Two foreign women journalists face deadly shooting in Afghanistan

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Journalists Anja Niedringhaus and Kathy Gannon
During an August 27, 2013 trip to Zurich, Switzerland Associated Press photojournalist Anja Niedringhaus, right, with AP news journalist Kathy Gannon, speak to the group that has gathered during a visit to the photo agency Keystone. Image: Walter Bieri/Keystone/Associated Press

(WNN) Eastern city of Khost, AFGHANISTAN, SOUTH ASIA: On the approach of the eve of Saturday’s presidential and local provincial elections in Afghanistan on Friday, two foreign women journalists, one fatally killed and another injured severely, were attacked by gunfire.

As two experienced and seasoned women journalists Anja Neidrinhaus and Kathy Gannon had worked together in Afghanistan numerous times before. On assignment and traveling in the region to specifically cover Afghanistan’s Saturday elections, Neidringhaus and Gannon were working together on assignment with Associated Press news. They were both looking forward to their time together.

Although the information is not completely verified, early investigations now underway have identified the alleged shooter as an Afghan police unit commander named Naqibullah. Aiming a gun that has been described by the Associated Press as an AK-046 rifle at the two women journalists he fired the repeating rifle numerous times.

The two journalists were traveling in their own car in a convoy that was filled with election workers who were set to distribute pamphlets to encourage people to vote on Saturday. Standing just outside Niedringhaus and Gannon’s car, the shooter aimed at the back door where the women journalists were sitting. Those present at the scene described that the assailant said, “Allahu Akbar” (God is Great), just before the shooting began. After firing the assailant surrendered himself over to other Afghan police officers, who quickly arrested him.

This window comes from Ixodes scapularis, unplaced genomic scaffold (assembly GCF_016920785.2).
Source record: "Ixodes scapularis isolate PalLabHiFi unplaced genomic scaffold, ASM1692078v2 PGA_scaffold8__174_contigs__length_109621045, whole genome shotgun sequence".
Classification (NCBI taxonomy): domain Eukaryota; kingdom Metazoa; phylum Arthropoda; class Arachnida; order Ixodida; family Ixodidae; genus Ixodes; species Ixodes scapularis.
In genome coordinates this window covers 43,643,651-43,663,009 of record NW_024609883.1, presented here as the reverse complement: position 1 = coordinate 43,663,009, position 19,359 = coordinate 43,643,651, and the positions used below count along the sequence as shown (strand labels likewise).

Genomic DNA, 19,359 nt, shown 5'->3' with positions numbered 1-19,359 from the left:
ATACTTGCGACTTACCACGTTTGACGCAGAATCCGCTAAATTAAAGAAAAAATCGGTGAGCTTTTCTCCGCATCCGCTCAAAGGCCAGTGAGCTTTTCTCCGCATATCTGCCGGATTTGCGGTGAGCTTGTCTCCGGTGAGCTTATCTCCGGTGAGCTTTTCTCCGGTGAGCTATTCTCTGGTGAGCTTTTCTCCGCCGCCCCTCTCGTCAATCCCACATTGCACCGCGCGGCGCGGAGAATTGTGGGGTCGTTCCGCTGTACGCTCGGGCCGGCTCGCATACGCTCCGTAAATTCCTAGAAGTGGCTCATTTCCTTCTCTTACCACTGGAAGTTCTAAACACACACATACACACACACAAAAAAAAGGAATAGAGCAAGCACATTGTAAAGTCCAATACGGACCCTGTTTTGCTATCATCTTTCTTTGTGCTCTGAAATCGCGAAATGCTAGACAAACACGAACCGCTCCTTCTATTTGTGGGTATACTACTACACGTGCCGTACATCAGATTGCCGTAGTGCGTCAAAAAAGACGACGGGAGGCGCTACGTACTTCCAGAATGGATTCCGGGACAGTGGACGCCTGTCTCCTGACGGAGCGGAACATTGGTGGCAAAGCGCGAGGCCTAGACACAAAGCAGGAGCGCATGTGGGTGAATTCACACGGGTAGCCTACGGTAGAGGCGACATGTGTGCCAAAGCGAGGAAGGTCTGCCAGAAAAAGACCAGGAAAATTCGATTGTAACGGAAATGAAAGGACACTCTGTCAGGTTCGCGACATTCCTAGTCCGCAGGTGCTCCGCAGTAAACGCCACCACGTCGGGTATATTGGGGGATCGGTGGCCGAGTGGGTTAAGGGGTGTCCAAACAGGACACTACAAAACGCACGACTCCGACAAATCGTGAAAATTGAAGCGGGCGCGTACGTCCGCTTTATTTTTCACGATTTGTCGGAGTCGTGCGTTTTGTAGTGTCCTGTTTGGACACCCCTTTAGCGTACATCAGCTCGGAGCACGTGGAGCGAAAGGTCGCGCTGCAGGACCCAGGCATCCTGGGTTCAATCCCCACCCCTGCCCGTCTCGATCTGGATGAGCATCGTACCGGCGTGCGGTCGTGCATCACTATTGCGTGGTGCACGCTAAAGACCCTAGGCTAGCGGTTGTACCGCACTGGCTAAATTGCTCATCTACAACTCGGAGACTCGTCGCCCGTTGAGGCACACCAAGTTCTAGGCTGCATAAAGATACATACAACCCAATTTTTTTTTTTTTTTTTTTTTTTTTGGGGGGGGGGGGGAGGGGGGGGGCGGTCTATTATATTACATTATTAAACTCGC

48-year-old photojournalist Anja Niedringhaus was killed immediately when she was shot. Sitting in the back seat she occupied with 60-year-old Canadian journalist Kathy Gannon the women had little protection. During the shooting incident the car was not moving. Gannon was shot twice in the arm and the shoulder and rushed to urgent medical care. She currently remains in stable condition following emergency surgery for her injuries.

At the time of the shooting the convoy had just reached the mountainous city of Khost, population 160,000, which is located only 25 miles from Afghanistan’s border with Pakistan’s Northern Waziristan region.

Dangers on the border of Afghanistan and Pakistan for those who are considered ‘western outsiders’ are also a well known fact in the city of Khost.

“Anja and Kathy together have spent years in Afghanistan covering the conflict and the people there,” said AP executive editor Kathleen Carroll to the press immediately following the announcement of the deadly shooting.

“Anja was a vibrant, dynamic journalist well-loved for her insightful photographs, her warm heart and joy for life. We are heartbroken at her loss,” Carroll added.

Based in Geneva, Switzerland with the Associated Press from 2002 to the present, Niedringhaus was well-known among other journalists and news media as a talented and widely experienced photographer who was excellent at gaining the trust of her photographic subjects. The German-born Pulitzer Prize winner received her award for outstanding coverage on the war in Iraq. While in Iraq she was also lauded as the only female news photojournalist working in Iraq at the time. In recognition of her talents in photography Niedringhaus also received a Neiman Fellowship award in journalism from Harvard University in 2007.

In a recent April 1 tweet on Twitter Kathy Gannon included her friend Anja in a happy and excited message only three days before the fatal shooting incident occurred on Friday April 4.